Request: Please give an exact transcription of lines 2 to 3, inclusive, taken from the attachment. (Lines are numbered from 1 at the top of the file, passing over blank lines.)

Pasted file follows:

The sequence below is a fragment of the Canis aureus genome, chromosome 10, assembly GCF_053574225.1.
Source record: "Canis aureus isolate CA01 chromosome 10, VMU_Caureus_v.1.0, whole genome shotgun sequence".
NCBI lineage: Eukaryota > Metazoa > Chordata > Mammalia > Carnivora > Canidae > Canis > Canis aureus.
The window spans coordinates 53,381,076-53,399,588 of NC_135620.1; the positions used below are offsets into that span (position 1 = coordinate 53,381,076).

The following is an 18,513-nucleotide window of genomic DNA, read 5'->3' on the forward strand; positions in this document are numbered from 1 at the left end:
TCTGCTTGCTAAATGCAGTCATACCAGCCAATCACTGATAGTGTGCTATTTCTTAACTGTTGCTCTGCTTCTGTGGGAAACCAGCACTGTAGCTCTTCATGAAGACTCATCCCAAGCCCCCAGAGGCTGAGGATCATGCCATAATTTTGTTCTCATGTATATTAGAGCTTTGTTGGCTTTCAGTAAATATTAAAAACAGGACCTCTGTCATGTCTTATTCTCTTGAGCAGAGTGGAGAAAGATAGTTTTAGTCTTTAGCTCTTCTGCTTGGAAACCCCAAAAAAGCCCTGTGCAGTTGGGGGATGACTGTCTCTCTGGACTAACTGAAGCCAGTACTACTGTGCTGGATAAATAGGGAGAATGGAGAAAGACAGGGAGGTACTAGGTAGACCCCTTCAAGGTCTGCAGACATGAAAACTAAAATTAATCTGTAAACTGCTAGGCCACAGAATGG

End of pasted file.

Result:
Source record: "Canis aureus isolate CA01 chromosome 10, VMU_Caureus_v.1.0, whole genome shotgun sequence".
NCBI lineage: Eukaryota > Metazoa > Chordata > Mammalia > Carnivora > Canidae > Canis > Canis aureus.